public interface IQuoteLoader {
  IEnumerable<GreatQuoteViewModel> Load();
  void Save(IEnumerable<GreatQuoteViewModel> quotes);
}

Each OS has his own QuoteLoader class. These “concrete product” classes implement the above IQuoteLoader interface. The only difference between Android and iOS is the location where they store internal files.

// Android QuoteLoader class where XML data is stored on Android specific file location
public class QuoteLoader : IQuoteLoader {
  const string FileName = "quotes.xml";

  public IEnumerable<GreatQuoteViewModel> Load() {
    …
    string filename = Path.Combine(
      Environment.GetFolderPath(Environment.SpecialFolder.MyDocuments), FileName);
    …
  }
  public void Save(IEnumerable<GreatQuoteViewModel> quotes) {
    filename = Path.Combine(
      Environment.GetFolderPath(Environment.SpecialFolder.MyDocuments), FileName);
      …
    doc.Save(filename);
  }
}
// iOS QuoteLoader class where XML data is stored on iOS specific file location
public class QuoteLoader : IQuoteLoader {
  const string FileName = "quotes.xml";
  public IEnumerable<GreatQuoteViewModel> Load() {
    …
    string filename = Path.Combine(
      Environment.GetFolderPath(Environment.SpecialFolder.MyDocuments),
      "..", "Library", FileName);
    …
  }
  public void Save(IEnumerable<GreatQuoteViewModel> quotes) {
    filename = Path.Combine(
      Environment.GetFolderPath(Environment.SpecialFolder.MyDocuments),
      "..", "Library", FileName);
      …
    doc.Save(filename);
  }
}

Next, we create a static factory class which represent the factory we’ll use to create our platform-specific implementation of IQuoteLoader. This class contains a single static property named Create that’s of type Func. Later, we’ll set this property to create a new IQuoteLoader.

public static class QuoteLoaderFactory { 
  // This must be assigned to a method which creates a new quote loader.
  public static Func Create { get; set; }
}

Now we can set this property in the OnCreate() method of the MainActivity class(Android) and in the FinishedLauching() method of the AppDelegate class(iOS).

// Android
protected override void OnCreate(Bundle savedInstanceState)
{ 
  …
  QuoteLoaderFactory.Create = () => new QuoteLoader();
  …
}

// iOS
public override bool FinishedLaunching(UIApplication uiApplication, NSDictionary launchOptions)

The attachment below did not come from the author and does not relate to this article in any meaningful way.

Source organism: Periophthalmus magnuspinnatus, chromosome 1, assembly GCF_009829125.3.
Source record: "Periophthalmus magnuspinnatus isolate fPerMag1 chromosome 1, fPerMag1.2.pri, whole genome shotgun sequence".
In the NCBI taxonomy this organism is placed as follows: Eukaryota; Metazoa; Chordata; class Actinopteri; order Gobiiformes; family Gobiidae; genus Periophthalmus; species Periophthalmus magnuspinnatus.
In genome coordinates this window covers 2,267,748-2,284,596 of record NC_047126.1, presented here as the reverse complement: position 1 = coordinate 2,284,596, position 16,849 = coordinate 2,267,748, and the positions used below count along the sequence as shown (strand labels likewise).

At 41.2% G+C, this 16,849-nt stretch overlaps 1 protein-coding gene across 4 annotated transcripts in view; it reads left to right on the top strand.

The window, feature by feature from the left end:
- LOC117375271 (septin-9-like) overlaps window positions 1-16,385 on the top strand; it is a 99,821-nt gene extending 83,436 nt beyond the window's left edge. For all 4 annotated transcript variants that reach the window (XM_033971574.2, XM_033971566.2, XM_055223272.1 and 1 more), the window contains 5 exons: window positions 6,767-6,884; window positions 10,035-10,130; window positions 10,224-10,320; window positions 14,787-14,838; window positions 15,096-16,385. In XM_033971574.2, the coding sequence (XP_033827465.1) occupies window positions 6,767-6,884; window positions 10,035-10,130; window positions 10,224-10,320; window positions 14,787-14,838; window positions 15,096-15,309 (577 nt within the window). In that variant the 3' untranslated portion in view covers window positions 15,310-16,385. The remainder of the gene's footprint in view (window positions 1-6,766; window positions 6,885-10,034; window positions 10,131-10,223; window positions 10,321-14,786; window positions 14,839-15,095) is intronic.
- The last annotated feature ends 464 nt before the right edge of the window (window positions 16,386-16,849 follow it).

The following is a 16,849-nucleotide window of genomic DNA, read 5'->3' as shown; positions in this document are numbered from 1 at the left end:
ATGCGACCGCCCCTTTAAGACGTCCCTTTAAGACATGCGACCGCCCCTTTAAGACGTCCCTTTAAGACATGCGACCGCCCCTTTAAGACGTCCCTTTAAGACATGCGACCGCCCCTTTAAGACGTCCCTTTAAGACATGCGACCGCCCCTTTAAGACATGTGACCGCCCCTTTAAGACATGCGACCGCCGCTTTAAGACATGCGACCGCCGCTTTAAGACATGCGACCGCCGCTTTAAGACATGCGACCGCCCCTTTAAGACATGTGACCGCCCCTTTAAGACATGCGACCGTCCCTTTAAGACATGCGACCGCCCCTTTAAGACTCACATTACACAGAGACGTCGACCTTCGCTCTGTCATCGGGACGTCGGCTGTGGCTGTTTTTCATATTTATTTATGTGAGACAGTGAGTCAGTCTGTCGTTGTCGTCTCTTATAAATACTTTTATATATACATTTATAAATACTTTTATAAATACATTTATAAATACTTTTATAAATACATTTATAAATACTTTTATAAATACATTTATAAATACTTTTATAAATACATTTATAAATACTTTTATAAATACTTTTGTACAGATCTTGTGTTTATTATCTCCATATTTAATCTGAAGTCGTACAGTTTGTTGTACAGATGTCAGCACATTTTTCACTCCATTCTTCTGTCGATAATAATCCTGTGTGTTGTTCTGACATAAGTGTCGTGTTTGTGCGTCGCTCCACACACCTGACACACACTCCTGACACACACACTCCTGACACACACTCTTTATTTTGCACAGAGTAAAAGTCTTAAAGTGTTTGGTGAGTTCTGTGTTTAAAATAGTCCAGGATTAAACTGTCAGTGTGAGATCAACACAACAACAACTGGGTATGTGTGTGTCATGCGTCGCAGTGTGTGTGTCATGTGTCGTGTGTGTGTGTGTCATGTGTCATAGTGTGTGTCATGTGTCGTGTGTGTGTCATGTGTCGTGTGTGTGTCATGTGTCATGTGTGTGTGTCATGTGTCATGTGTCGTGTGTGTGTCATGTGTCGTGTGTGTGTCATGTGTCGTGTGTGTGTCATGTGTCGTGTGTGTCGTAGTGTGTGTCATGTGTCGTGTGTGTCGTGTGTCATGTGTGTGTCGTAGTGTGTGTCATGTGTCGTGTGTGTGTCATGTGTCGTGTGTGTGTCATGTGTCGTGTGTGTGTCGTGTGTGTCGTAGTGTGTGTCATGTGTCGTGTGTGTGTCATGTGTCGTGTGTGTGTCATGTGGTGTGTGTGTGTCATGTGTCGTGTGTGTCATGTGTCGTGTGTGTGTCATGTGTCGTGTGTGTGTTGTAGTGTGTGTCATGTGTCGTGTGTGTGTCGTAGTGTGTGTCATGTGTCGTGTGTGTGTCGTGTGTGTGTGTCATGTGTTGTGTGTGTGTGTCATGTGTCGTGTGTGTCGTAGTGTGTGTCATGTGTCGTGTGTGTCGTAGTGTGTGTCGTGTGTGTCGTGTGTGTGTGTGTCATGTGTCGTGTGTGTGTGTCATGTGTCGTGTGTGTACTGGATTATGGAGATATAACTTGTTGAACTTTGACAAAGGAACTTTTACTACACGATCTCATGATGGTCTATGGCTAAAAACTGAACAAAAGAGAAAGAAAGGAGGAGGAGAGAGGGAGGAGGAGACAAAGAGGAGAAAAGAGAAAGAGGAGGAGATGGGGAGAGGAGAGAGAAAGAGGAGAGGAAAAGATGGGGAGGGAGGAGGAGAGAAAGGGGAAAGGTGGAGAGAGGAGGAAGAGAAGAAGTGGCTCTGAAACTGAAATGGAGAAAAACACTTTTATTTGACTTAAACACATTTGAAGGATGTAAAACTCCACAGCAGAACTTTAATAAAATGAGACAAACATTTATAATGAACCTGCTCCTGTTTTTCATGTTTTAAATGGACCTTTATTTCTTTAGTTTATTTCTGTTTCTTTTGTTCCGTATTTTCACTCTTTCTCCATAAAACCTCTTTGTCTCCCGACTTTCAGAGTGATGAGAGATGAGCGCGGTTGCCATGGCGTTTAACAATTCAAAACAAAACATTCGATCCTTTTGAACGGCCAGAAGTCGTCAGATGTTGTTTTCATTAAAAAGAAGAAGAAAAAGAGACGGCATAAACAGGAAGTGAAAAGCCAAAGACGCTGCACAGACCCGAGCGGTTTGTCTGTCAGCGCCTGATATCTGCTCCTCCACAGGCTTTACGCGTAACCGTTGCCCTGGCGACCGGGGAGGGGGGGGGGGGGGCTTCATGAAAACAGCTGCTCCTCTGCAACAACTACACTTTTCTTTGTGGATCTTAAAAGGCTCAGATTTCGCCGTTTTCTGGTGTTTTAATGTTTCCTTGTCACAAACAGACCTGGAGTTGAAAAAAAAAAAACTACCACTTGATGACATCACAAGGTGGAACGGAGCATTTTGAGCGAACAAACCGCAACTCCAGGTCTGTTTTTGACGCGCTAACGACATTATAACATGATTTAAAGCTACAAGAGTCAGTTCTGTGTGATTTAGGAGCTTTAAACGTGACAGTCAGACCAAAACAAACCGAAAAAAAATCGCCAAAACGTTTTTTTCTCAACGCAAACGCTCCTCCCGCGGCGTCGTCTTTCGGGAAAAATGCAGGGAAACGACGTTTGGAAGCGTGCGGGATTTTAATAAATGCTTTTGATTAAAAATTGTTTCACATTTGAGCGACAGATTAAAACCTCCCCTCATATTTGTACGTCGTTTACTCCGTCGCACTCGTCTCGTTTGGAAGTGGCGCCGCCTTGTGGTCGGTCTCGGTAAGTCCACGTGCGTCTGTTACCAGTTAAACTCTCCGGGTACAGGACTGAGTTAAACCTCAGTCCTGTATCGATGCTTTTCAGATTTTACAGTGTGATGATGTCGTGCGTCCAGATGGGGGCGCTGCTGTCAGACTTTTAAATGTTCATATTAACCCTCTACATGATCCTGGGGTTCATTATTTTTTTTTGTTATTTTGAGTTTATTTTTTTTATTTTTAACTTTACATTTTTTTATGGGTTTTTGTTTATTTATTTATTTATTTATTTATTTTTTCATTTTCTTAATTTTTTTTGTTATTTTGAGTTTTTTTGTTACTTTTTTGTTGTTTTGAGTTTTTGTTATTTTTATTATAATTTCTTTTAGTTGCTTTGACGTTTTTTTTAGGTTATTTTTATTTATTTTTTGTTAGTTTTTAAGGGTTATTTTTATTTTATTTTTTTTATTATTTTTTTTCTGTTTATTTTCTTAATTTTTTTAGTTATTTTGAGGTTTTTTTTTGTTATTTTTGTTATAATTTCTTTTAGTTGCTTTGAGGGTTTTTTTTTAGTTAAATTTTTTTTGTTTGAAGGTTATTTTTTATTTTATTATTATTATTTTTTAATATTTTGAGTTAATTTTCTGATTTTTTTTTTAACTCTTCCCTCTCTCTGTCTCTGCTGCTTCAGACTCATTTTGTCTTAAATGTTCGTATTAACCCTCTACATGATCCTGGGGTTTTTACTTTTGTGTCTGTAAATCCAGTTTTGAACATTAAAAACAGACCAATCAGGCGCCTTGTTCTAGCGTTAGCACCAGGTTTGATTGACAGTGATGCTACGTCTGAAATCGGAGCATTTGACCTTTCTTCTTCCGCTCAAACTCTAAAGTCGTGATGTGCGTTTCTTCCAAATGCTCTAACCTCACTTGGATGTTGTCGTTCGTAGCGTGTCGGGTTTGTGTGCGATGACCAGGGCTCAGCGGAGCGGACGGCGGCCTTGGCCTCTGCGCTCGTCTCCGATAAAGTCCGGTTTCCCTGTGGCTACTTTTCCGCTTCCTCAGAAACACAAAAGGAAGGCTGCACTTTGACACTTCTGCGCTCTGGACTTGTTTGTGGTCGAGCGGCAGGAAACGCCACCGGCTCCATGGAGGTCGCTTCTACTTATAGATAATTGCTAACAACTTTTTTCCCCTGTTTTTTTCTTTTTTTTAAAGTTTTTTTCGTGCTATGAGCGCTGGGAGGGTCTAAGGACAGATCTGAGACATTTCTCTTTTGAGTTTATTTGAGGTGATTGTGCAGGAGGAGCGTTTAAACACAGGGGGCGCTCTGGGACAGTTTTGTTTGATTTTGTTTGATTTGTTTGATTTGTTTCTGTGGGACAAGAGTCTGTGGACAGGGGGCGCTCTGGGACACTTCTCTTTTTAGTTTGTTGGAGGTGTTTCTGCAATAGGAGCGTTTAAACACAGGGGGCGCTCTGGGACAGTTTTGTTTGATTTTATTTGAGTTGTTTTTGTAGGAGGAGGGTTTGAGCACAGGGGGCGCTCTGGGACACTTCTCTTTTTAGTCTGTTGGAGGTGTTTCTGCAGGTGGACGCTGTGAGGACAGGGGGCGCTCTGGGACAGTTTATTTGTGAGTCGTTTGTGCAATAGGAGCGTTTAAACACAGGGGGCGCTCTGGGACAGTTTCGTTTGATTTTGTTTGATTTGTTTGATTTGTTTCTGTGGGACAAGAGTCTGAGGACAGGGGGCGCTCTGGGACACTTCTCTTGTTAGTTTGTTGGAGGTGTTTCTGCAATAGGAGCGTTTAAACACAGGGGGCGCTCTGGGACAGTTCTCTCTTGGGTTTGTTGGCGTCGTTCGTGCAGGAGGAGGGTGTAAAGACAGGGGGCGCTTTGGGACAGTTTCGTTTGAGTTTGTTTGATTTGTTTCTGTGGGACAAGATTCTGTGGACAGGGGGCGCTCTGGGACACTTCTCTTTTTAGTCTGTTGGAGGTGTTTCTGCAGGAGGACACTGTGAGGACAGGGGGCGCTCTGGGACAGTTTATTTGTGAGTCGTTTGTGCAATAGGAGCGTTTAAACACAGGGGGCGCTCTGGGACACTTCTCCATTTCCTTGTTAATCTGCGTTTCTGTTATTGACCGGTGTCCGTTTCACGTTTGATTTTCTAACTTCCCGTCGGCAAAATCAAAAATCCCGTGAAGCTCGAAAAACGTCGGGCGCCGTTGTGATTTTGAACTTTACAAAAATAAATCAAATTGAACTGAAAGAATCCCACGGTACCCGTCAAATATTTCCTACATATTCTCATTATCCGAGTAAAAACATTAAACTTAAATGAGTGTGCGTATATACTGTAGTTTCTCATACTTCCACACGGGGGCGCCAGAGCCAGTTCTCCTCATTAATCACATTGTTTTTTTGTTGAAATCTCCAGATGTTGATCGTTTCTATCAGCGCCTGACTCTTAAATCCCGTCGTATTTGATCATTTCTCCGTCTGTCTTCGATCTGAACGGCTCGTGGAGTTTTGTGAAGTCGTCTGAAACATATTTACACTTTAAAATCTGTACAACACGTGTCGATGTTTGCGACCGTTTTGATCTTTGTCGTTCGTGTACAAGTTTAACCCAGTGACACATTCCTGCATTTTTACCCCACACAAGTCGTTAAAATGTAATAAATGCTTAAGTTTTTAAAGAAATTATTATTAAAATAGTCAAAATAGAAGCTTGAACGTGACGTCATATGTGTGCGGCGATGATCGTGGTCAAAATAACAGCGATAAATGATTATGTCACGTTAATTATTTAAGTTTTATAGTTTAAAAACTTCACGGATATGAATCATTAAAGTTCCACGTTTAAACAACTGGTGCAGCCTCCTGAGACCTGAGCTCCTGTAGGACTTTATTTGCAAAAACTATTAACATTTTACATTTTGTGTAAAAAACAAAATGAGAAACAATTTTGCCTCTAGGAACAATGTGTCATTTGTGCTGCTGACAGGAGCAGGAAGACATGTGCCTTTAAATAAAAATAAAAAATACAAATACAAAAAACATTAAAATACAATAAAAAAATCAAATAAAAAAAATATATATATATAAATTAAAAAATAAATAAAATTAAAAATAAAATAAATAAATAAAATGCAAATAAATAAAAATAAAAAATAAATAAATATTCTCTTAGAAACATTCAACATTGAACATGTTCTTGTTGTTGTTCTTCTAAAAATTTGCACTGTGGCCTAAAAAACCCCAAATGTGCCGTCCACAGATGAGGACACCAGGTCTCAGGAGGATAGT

{
  QuoteLoaderFactory.Create = () => new QuoteLoader();
  …
}

The intention here is that we want to manage everything related to quotes in the shared code project of our application. To do so, we create a QuoteManager class which contains a property to expose a single copy of this class (singleton pattern!). We can use the built-in Lazy type to implement this. The next thing is that we also need an IQuoteLoader object. We achieve this by using the QuoteLoaderFactory.Create delegate. After that we can load our quotes from the IQuoteLoader object by calling the Load() method.

public class QuoteManager 
{
  static readonly Lazy<QuoteManager> instance = new Lazy<QuoteManager>(() => new 
  QuoteManager());

  private IQuoteLoader loader;

  public static QuoteManager Instance { get => instance.Value; }

  public IList<GreatQuoteViewModel> Quotes { get; set; }

  private QuoteManager() 
  {
    loader = QuoteLoaderFactory.Create();
    Quotes = new ObservableCollection<GreatQuoteViewModel>(loader.Load());
  }

  public void Save() {
    loader.Save(Quotes);
  }
}

The next step is to use the new shared QuoteManager class and assign the factory. We also want to save quotes from the MainViewModel, that’s why QuoteManager is a dependency on this viewmodel.

public class MainViewModel : BaseViewModel {

  private readonly QuoteManager quoteManager;

  public MainViewModel() 
  {
    quoteManager = QuoteManager.Instance;
    Quotes = quoteManager.Quotes as ObservableCollection<GreatQuoteViewModel>;
  }

  public ObservableCollection<GreatQuoteViewModel> Quotes { get; set; }

  public GreatQuoteViewModel ItemSelected { get; set; }

  public void SaveQuotes() 
  {
    quoteManager.Save();
  }
}

References

https://code-maze.com/factory-method/
https://stackoverflow.com/questions/13029261/design-patterns-factory-vs-factory-method-vs-abstract-factory
https://softwareengineering.stackexchange.com/questions/253254/why-should-i-use-a-factory-class-instead-of-direct-object-construction

Written by Geert Van Hoef

Overzicht